Skip Ribbon Commands
Skip to main content
Beirut's Prince Alwaleed Bin Talal Bin Abdulaziz Alsaud Center for American Studies and Research (CASAR)
 

Events during the Spring 2017 semester:

 

Title: "Toward Cross-Cultural Studies 2.0"

Lecturer: Ken Seigneurie

Affiliation: Simon Fraser University
Date: Wednesday, 22 March 2017 

Place: conf. A, bldg. 37 (behind the old Lee observatory)
Time: 5:00-6:30 pm

The 19th century rise of academic literary studies was coterminous with the habit of linking literature to the nation. Two centuries later, globalization exposed the extent of the cross-cultural borrowing that human societies had always done, which brought into question the autonomy of national literature. While few outside academia care whether literature is construed according to a national paradigm, to consider literature as a cross-cultural practice is to unhinge it from its link to national identity, which then floats unanchored. And when one considers that national identity itself had been something of a stop-gap solution to the problem of human identity, the stakes in world literature become clear. 

This paper will lay out two transnational responses to the problem of human identity today: the movement toward revalidating national culture, and the movement toward embracing identities of choice. The introduction will seek to demonstrate that neither option responds adequately to the problem of human identity in the 21st century. Instead, this paper will call for a shift in literary studies away from reified national literature and rudderless world literature alike, and toward the search for transcultural literary value that may eventually be invoked to subtend a vision of human identity for the 21st century.  

Ken Seigneurie is Professor and former Director (2009-15) of World Literature at Simon Fraser University. He researches modern Arabic, French and British fiction, literary theory and the history of humanist thought. He has written five articles since 2014 on Arabic literature and humanism in a world literature paradigm and is currently busy as General Editor of the five-volume Wiley-Blackwell Companion to World Literature. His translation (from Arabic) of 'Awdat al-almānī ila rushdih by Rashid al-Daif appeared in: What Makes a Man? Sex Talk in Beirut and Berlin (University of Texas Press, 2015) His monograph, Standing by the Ruins: Elegiac Humanism in Wartime and Postwar Lebanon, was named an “Outstanding Academic Title" of 2012 by Choice magazine (Fordham University Press). 


Title: "Legacies of the US-Tripoli War"

Lecturer: Eric Covey

Affiliation: Miami University
Date: Monday, 27 March 2017

Place: conf. A, bldg. 37 (behind the old Lee observatory)
Time: 5:00-6:30 pm

The origins of US power in the Middle East are often located in the post-World War II moment. Yet in 1801, the United States abandoned diplomacy and went to war in North Africa to secure free access to Mediterranean shipping for American commercial vessels. In 1805, shortly before the conclusion of its war with Tripoli, the United States recruited a mercenary army in Egypt that it used to attack and subsequently occupy the Tripolitan city of Derna for almost two months. The events of the US-Tripoli war, ranging from naval operations to the nation's first overseas ground campaign, have been rendered in cultural and historical memory as an Orientalist trope against which to contrast American military exceptionalism. This talk interrogates that narrative, which has produced disastrous consequences for peoples in Asia and Africa, and seeks to illuminate the ways in which mercenary force and victims of violence are frequently overlooked in popular representations of war that circulate in the United States.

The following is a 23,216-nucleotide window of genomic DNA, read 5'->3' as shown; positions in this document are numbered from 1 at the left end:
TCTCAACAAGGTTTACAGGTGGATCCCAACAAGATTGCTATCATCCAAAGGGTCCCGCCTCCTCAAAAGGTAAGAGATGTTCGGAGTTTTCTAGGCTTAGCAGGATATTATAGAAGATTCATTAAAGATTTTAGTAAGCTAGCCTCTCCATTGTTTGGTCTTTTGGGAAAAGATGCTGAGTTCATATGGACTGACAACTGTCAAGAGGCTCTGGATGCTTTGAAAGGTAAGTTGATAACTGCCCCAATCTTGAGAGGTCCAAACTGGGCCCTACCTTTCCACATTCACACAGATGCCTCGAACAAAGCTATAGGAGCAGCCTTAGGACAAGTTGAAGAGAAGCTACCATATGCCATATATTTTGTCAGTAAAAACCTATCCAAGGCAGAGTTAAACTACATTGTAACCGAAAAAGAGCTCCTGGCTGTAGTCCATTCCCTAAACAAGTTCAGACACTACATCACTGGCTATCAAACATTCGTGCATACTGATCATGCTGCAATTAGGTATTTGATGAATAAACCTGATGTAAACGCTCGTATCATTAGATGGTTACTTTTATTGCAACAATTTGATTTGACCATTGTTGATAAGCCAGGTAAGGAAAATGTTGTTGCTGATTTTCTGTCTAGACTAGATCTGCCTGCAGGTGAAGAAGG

Eric Covey received his PhD in American Studies at the University of Texas at Austin in 2014 and is a Visiting Assistant Professor of American Studies in the Department of Global & Intercultural Studies at Miami University in Ohio. His research and teaching interests include Americans in Africa and the Middle East, the landscape of food and foodways in the Americas, and care for the elderly and infirm. In 2007, he collected local food histories for “The Southern BBQ Trail," a Southern Foodways Alliance documentary project, and was part of the collective responsible for Republic of Barbecue: Stories Beyond the Brisket, which was published by the University of Texas Press in 2009. His current manuscript project examines the historic contours of US mercenary force in the Ottoman world and will be published by I.B.Tauris as Americans at War in the Ottoman Empire: US Mercenary Force in the Middle East. In other publications, including a forthcoming article in American Quarterly, he has explored the role of mercenary force in Cold War memory, international law, and Sino-American relations. He has also begun work on two new projects. The first considers a range of legal and cultural responses to mercenary force produced by the Third World project, broadly construed, in the period 1960 to 1989. The second examines care for the elderly and infirm in institutional settings across the long nineteenth century.

Contact us Jobs Disclaimer Copyright Non-Discrimination/Title IX